“NEA’s Office of General Counsel conducted a comprehensive search for the list of individuals referenced in the NBI and has found no such list on existing digital media. In addition, OGC communicated with officials at ThinkProgress, Southern Poverty Law Center, Human Rights Campaign, Human Rights Watch and Open to All and has confirmed that none of those organizations maintain such a list, nor are they aware of any other organizations that compile such a list.”
Supporting job actions
One new business item directed NEA “to support a national campaign of labor action, including strike action where practicable.” NEA’s Center for Organizing did a lot of work compiling best practices for large-scale actions. The implementation report also helpfully listed all locations where the national union supported such actions:
- Pueblo, Colorado
- Multiple locals in Washington State
- Ferris State University (Michigan)
- Los Angeles
- West Virginia (statewide walkout)
- Virginia (statewide walkout)
- Oakland, California
- Indiana (weekend statewide rally)
- Maryland (after school rally)
- Sacramento, California
- North Carolina
Again, not all similar efforts fared as well. The 2018 delegates approved a new business item that directed NEA to establish a voluntary fund to support statewide work actions to which members could contribute $3 or more.
The job was assigned to the union’s Center for Organizing and Center for Innovation and Technology. The implementation report describes the amount of work necessary to meet privacy and regulatory guidelines. The fund was launched Oct. 4, with a web page and an email notification to all state affiliate presidents.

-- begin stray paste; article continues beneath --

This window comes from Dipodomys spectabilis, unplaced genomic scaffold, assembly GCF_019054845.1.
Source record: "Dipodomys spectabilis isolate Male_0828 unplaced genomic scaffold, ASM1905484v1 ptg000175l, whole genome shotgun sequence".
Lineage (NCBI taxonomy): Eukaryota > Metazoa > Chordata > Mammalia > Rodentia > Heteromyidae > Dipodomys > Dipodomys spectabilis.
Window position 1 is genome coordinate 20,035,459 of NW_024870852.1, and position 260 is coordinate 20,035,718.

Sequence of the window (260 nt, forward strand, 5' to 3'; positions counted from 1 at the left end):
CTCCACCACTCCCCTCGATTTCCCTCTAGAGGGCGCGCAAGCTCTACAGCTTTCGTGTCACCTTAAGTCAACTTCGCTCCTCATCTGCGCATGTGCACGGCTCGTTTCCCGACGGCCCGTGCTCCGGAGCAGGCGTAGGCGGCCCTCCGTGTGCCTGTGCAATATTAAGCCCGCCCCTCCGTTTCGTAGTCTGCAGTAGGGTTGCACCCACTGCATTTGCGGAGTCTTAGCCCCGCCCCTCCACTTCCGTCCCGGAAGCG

Either the word never filtered down to the rank and file, or they didn’t have much enthusiasm for the idea. “As this document went to print, $910 had been donated to the fund,” NEA reported. The union has 3 million members.
The delegates did not approve this new business item but instead referred it to the executive committee, consisting of NEA’s nine highest-ranking officers.
The new business item directed NEA “to make endorsements for political candidates at the national level through direct membership vote only.” It was prompted by the much-criticized tactics NEA used to ensure its representative bodies would endorse Hillary Clinton for the Democratic presidential nomination in 2016.
To the surprise of no one, the executive committee decided not to alter the current endorsement procedure. “Requiring political endorsements through direct membership vote would be extremely costly, as such votes would have to take place via direct mail given that we do not have non-work emails for a great many members,” reads the committee’s rationale. “But beyond the cost, such a requirement would eliminate the careful, deliberative process currently used to make endorsements.”
NEA is planning a candidate forum for this year’s convention and will use the Democratic National Committee’s debate standards for whom to invite. It could get very crowded if 18 to 21 candidates show up.
The union will probably steer clear of any internal endorsement controversy until the field is winnowed down to three or four. Then the fireworks should begin.Submit a Letter to the Editor